Blacks and Latinx are included in such data more often, so it is not surprising that they are the foci of nonprofits, government, and media to improve these marginalized groups’ social, political, and economic status quos. This should not change, but what should change is the exclusion of AAPI from the same type of coverage because all three groups have struggled to achieve equality on multiple levels as a group and within their diverse and respective subgroups. Exemplifying this for AAPI is that it has become the fastest-growing racial group in the US, with the fastest-growing — and widest — wealth gap, making AAPI the most economically divided racial group.
The distortion or lack of AAPI representation in food insecurity and poverty data wrongly suggests that there are few or no AAPI communities in need of social safety net programs.
AAPI households tend to have higher median wealth than other racial groups, but the comparisons should not end there. Too often AAPI households with a certain income level are touted as proof that the entire racial group is doing well, especially when compared to other disenfranchised groups, but this assumption ignores data that show the average AAPI household has more people and more income earners than the national average. In many cases, individual AAPI wage earners make less than comparable single-income household earners. For example, an AAPI household that earns $50K per year may appear to be doing well enough until you drill down and see that there are three income earners for a large household that includes extended family members and multiple generations living under one roof.
The earning potential of AAPI employees also is a problem. Data that are disaggregated by race and gender show that AAPI men and women are the least likely to become executives in private industry, suggesting that AAPI staff are overlooked for promotions and career-building opportunities more often than any other racial group, including those who are from other underrepresented groups. Because AAPI employees’ earnings usually remain low, due to career plateaus, AAPIs are just as much at risk for economic inequality and insecurity as other vulnerable racial and ethnic communities. When comparing AAPIs to whites, even when they have the same educational attainment, AAPIs have substantially less wealth (more than 30 percent less).
Asian Americans earn a greater number and higher levels of college degrees nationally and above other groups (per the linked resource, I use “Asian Americans” instead of “AAPI”). Nearly half of Asian Americans 25 years or older have a BA or higher (US: 28 percent); and 21 percent of Asian Americans have advanced degrees (whites: 14 percent). Just like with median household income, digging deeper into the numbers gives a different view of who is included and ignored in statistics that appear to be positive. About three-quarters of Indian Americans have a college degree, whereas less than one-third of Vietnamese Americans and less than one-fifth of Laotian Americans and Cambodian Americans can say the same. The disparities in education levels among AAPI ethnicities contribute to the growing income inequalities within AAPI as a whole. There are earnings gaps between AAPIs with and without college degrees, whites with college degrees and AAPIs without, and the aforementioned wealth disparity between AAPIs and whites with similar education. AAPIs who lack education, income, and other resources are more likely to be ignored because they have fewer or no options to advocate for themselves and much-needed improvements.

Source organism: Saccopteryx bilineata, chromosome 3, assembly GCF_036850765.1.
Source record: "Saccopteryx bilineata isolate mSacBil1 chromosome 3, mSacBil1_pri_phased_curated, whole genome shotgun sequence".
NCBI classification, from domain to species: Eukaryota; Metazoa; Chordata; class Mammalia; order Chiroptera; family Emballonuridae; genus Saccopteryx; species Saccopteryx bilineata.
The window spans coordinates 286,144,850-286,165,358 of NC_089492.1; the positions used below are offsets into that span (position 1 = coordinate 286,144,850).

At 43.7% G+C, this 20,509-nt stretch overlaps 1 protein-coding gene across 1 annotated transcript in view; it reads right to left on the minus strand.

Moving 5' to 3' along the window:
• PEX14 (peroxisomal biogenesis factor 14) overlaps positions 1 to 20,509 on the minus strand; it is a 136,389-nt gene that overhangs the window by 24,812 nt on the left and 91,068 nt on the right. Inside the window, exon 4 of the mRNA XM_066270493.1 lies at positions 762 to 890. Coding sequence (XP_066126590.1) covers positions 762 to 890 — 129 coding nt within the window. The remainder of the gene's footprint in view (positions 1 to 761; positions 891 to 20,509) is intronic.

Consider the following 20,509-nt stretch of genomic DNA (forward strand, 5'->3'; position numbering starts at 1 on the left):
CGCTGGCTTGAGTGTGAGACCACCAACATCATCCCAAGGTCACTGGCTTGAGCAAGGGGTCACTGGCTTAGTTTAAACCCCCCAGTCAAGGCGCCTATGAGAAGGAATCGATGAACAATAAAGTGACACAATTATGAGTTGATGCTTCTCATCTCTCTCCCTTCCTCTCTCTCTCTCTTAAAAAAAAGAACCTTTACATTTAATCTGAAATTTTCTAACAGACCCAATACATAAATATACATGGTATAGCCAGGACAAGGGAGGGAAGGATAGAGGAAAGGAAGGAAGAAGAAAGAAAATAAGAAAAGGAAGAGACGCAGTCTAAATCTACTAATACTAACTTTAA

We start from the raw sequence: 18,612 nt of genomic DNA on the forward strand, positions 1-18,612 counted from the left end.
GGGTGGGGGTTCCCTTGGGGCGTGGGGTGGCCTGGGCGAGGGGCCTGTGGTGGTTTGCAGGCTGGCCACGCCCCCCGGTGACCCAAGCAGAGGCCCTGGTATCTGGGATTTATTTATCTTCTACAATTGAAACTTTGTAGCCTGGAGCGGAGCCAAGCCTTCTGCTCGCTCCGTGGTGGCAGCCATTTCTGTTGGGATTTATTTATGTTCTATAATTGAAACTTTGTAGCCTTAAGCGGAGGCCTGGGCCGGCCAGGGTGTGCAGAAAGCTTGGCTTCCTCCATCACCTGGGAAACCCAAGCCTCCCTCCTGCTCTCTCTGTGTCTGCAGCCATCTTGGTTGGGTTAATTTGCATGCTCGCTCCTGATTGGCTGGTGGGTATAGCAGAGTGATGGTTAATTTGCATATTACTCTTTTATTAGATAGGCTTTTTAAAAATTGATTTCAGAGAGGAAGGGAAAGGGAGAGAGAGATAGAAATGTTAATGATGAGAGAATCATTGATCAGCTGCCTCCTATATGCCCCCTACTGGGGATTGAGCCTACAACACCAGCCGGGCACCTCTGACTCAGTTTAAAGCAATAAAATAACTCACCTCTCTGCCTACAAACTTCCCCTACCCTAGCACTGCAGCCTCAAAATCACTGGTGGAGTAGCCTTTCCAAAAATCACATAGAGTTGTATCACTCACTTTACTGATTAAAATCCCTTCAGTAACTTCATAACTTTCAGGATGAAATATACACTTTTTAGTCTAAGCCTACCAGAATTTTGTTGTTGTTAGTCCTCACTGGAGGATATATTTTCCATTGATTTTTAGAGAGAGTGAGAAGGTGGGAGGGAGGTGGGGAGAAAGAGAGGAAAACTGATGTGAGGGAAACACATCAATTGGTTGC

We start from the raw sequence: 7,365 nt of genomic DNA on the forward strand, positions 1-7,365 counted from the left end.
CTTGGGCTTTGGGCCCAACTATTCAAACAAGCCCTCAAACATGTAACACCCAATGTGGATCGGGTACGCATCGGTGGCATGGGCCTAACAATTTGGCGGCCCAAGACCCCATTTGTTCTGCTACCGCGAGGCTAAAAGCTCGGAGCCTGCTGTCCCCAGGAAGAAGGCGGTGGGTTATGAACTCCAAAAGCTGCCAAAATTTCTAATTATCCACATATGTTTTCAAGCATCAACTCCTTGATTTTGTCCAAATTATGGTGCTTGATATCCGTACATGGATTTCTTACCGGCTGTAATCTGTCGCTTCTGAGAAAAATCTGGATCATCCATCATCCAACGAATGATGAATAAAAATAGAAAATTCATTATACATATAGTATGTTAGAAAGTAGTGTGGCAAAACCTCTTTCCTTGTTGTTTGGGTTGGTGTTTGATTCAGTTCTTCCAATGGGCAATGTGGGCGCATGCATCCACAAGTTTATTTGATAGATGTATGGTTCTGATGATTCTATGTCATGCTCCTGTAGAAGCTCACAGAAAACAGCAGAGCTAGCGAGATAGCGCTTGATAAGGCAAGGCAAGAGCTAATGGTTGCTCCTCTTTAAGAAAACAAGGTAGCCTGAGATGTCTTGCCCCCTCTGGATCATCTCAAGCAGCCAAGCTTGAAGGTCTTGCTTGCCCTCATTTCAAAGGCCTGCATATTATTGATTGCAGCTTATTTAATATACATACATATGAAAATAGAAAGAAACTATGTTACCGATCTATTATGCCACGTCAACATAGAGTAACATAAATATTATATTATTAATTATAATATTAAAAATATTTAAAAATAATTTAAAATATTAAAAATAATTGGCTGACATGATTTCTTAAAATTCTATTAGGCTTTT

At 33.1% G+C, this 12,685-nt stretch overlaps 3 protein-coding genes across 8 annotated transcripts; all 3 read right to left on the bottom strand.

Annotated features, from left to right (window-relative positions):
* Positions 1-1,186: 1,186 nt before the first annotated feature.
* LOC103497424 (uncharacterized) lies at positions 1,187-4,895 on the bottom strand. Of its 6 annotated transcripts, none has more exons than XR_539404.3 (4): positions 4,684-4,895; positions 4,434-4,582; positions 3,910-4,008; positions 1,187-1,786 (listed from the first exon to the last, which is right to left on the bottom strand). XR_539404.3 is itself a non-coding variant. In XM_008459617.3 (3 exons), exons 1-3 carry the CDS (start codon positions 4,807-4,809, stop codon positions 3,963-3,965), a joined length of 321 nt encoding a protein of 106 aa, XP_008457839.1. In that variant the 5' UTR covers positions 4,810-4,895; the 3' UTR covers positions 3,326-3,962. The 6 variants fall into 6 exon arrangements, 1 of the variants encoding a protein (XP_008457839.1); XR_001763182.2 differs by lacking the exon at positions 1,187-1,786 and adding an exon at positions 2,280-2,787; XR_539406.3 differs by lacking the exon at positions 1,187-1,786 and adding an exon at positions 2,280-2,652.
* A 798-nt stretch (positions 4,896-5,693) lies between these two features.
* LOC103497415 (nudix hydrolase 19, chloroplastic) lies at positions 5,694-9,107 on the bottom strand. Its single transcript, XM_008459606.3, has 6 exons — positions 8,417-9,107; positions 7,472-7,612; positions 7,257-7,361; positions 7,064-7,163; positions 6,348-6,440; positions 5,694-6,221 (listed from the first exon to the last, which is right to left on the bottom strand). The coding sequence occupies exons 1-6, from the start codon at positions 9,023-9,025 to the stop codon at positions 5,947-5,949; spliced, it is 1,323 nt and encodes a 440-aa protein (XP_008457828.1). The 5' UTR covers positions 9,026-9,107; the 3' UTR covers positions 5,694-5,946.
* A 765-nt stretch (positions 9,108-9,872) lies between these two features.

The average AAPI household has more people and more income earners than the national average … AAPI staff are overlooked for promotions and career-building opportunities more often than any other racial group, including those who are from other underrepresented groups … The disparities in education levels among AAPI ethnicities contribute to the growing income inequalities within AAPI as a whole.
In a report on life in San Gabriel Valley, California, otherwise known as “the capital of Asian America” (“Asian America” and “Asian American” are used for consistency with the linked resource), Asian Americans Advancing Justice-Los Angeles shatters the “model minority” myth by focusing on an ignored Asian American community that should be as well-known as Flint, Michigan. In San Gabriel Valley, Asian Americans have lower educational attainment than whites, and are more likely to die of cancer than any other group. This is partly because numerous Asian Americans who live there are not US citizens and do not receive health care. As the report suggests, “Disproportionately immigrant and undocumented, Asian Americans and Latinos share many similar experiences in the San Gabriel Valley.” We often hear about the struggles in Latinx communities, and we should, but we also need to hear about challenges in AAPI areas, especially if they are similar to other marginalized groups. We also need to hear about the other AAPI communities that have remained ignored or invisible for too long.
Across the country, poverty rates are high among several AAPI ethnicities, ranging from nearly 18.5 percent (Laotian American), to 29 percent (Cambodian American), to 38 percent (Hmong American), but participation rates in the federal nutrition programs (such as the Supplemental Nutrition Assistance Program, SNAP) are very low among AAPIs. The poverty rate is over 25 percent among Malaysian Americans, nearly 17 percent among Thai Americans, and 15 percent among Vietnamese Americans; yet the participation rates in SNAP are just over 3 percent, less than 2.5 percent, and less than 4 percent, respectively. When you compare these data to the overall US poverty rate (15.5 percent) and SNAP participation rates (13.7 percent), the contrast is staggering.